JACKSONVILLE, Fla. – An investigation into the death of 4-year-old twins has been launched after they were found unresponsive inside a toy chest at their home in Jacksonville, Florida, according to TODAY SHOW.
“We are working with our partners at the Medical Examiner’s Office to determine the cause of death,” homicide Lt. Adam Blinn told TODAY.com in a statement. “At the time, we don’t know if this was an accident or foul play is involved.”
In a Facebook post, the twins’ mother, Sadie Myers, said that her husband, Don Starr, put the children to bed on Aug. 25, while she was at work. She said when she got home hours later, she checked on their children to make sure they were sleeping, ate dinner and went to bed.
Early the next morning, Myers said the twins “decided they wanted to play in their room rather than sleep.” At some point, she said the girls “decided to snuggle up and go back to sleep” in their cedar toy chest, noting that the twins like to sleep in “weird” places, the report said.
“Sometime during their sleep, one of them must have moved or kicked during a dream and it caused the lid of this old wooden cedar chest to close,” Myers shared. “Something I did not know and I’m sure many others don’t know is that most wooden toy chests once closed are AIR TIGHT and also soundproof.”
She said as the girls slept, they slowly ran out of oxygen within a couple of hours and died.
“They never even knew it was happening. There wasn’t a sudden gasp for air, it was a very slow transition from sleep to passing on,” Myers said.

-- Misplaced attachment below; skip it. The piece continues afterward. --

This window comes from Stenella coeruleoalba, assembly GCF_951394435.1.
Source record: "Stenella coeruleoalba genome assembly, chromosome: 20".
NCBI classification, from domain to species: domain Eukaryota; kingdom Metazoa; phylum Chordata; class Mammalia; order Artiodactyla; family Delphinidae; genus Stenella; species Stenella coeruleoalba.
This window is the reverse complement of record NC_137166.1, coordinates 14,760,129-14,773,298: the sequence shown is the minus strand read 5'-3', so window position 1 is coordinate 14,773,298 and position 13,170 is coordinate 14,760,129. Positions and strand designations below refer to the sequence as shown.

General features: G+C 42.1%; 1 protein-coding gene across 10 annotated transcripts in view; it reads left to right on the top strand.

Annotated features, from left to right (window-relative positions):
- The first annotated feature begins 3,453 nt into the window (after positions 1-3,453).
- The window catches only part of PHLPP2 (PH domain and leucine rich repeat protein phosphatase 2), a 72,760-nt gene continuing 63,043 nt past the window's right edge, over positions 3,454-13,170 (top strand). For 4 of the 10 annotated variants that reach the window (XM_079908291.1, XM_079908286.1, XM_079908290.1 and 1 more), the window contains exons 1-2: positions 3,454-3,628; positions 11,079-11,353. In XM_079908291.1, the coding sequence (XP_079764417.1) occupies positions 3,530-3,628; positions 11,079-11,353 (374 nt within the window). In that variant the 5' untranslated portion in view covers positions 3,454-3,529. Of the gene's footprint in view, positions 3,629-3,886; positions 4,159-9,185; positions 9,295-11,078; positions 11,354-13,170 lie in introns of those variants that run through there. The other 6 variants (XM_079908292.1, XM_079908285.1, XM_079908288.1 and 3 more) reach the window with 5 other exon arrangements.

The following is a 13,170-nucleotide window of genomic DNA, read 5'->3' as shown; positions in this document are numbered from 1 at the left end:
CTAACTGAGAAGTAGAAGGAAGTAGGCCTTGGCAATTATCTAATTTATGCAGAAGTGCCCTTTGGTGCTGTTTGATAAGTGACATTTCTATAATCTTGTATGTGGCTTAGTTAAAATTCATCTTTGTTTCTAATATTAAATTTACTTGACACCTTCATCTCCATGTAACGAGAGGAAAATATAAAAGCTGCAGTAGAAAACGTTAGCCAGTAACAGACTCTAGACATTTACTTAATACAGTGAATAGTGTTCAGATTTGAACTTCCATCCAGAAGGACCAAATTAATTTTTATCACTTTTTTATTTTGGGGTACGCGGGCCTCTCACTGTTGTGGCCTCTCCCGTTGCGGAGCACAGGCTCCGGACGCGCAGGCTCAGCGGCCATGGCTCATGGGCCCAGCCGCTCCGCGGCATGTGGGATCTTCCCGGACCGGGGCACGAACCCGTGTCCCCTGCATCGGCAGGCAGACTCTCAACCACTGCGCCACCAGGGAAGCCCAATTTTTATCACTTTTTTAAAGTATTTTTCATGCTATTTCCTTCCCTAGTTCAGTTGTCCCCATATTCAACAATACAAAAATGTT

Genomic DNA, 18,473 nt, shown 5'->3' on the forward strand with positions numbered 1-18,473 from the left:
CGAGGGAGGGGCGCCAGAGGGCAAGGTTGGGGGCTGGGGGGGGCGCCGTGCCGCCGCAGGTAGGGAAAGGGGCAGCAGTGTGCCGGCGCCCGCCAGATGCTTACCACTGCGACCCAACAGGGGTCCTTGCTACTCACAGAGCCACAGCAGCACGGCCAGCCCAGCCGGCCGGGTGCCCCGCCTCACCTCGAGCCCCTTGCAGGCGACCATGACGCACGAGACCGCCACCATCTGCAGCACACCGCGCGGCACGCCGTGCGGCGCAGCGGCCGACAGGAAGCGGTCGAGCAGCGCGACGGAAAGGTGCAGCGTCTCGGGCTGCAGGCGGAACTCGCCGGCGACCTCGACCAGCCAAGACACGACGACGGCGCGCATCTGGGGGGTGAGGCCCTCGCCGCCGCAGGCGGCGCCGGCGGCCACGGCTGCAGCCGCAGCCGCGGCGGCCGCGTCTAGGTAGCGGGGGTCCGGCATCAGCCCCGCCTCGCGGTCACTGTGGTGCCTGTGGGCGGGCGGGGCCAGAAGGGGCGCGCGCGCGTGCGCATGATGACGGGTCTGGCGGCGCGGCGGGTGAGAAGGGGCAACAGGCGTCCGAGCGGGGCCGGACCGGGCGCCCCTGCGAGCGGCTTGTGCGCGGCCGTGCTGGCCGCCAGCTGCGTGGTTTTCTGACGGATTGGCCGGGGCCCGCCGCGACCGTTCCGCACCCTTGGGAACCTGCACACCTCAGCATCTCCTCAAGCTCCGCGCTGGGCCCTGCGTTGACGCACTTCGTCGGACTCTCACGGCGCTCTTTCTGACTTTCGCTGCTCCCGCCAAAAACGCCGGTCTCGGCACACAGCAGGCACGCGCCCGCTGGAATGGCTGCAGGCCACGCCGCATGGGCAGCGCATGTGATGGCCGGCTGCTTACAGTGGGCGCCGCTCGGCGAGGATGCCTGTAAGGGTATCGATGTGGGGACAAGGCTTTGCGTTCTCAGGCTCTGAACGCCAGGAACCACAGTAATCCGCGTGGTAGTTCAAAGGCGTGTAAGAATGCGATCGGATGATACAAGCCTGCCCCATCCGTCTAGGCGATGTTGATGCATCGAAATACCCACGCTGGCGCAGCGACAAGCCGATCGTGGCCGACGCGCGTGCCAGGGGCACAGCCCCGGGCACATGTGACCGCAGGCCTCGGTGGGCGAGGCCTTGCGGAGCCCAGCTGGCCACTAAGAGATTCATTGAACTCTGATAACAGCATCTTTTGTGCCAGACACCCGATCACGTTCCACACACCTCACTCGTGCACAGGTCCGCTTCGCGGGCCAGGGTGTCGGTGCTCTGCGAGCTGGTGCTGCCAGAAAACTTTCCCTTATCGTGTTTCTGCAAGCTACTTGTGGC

By the time they found the twins, it was too late.
“It makes no sense to me and never will,” she said.
Myers warned other parents to destroy their children’s toy boxes such as the one they had.
“I hope if you have a toy box like this that you destroy it immediately!!!” she added.
Myers said she and Starr are “struggling to make sense” of what happened.
Lt. Blinn told TODAY.com in a statement that when first responders arrived at the home, “life-saving efforts were performed, but sadly both children were pronounced deceased.”
Blinn said there were adults and children in the home at the time of the incident and all are being interviewed, the report stated.
According to a Consumer Product Safety Commission (CPSC) report published in 2014, there were at least 34 child deaths between 1996 and 2014 involving toy chests.
“Lids on millions of storage chests and trunks can automatically latch shut, locking children inside and suffocating them,” CPSC warned. “In addition, the lid supports on older toy chests can fail to prevent the lid from closing suddenly, entrapping or strangling children by the head or neck.”